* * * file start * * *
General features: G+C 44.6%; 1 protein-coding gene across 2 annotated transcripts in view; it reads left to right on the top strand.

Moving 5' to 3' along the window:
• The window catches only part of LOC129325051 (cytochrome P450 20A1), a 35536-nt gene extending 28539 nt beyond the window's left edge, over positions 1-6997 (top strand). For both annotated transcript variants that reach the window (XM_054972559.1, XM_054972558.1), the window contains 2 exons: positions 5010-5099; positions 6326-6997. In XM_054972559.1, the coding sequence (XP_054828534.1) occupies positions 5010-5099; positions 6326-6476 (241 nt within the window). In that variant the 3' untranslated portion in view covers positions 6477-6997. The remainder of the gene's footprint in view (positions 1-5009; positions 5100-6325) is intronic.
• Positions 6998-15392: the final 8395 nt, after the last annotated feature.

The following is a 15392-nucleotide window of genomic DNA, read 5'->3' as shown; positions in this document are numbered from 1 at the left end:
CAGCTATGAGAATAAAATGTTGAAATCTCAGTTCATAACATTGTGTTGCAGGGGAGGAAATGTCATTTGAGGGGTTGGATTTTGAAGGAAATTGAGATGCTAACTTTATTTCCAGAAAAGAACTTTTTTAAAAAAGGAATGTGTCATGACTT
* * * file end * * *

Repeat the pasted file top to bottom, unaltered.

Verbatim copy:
General features: G+C 44.6%; 1 protein-coding gene across 2 annotated transcripts in view; it reads left to right on the top strand.

Moving 5' to 3' along the window:
• The window catches only part of LOC129325051 (cytochrome P450 20A1), a 35536-nt gene extending 28539 nt beyond the window's left edge, over positions 1-6997 (top strand). For both annotated transcript variants that reach the window (XM_054972559.1, XM_054972558.1), the window contains 2 exons: positions 5010-5099; positions 6326-6997. In XM_054972559.1, the coding sequence (XP_054828534.1) occupies positions 5010-5099; positions 6326-6476 (241 nt within the window). In that variant the 3' untranslated portion in view covers positions 6477-6997. The remainder of the gene's footprint in view (positions 1-5009; positions 5100-6325) is intronic.
• Positions 6998-15392: the final 8395 nt, after the last annotated feature.

The following is a 15392-nucleotide window of genomic DNA, read 5'->3' as shown; positions in this document are numbered from 1 at the left end:
CAGCTATGAGAATAAAATGTTGAAATCTCAGTTCATAACATTGTGTTGCAGGGGAGGAAATGTCATTTGAGGGGTTGGATTTTGAAGGAAATTGAGATGCTAACTTTATTTCCAGAAAAGAACTTTTTTAAAAAAGGAATGTGTCATGACTT